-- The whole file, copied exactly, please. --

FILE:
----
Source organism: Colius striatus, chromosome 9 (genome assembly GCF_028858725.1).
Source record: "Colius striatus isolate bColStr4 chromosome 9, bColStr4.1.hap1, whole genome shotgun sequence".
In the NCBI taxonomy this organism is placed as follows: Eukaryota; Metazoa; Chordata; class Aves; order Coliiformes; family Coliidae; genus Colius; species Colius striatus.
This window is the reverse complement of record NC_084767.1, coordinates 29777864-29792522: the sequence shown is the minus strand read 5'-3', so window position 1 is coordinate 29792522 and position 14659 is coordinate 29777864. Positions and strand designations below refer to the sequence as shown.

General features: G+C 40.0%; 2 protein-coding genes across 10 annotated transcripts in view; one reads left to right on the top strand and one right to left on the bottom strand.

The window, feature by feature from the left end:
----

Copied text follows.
Source organism: Colius striatus, chromosome 9 (genome assembly GCF_028858725.1).
Source record: "Colius striatus isolate bColStr4 chromosome 9, bColStr4.1.hap1, whole genome shotgun sequence".
In the NCBI taxonomy this organism is placed as follows: Eukaryota; Metazoa; Chordata; class Aves; order Coliiformes; family Coliidae; genus Colius; species Colius striatus.
This window is the reverse complement of record NC_084767.1, coordinates 29777864-29792522: the sequence shown is the minus strand read 5'-3', so window position 1 is coordinate 29792522 and position 14659 is coordinate 29777864. Positions and strand designations below refer to the sequence as shown.

General features: G+C 40.0%; 2 protein-coding genes across 10 annotated transcripts in view; one reads left to right on the top strand and one right to left on the bottom strand.

The window, feature by feature from the left end: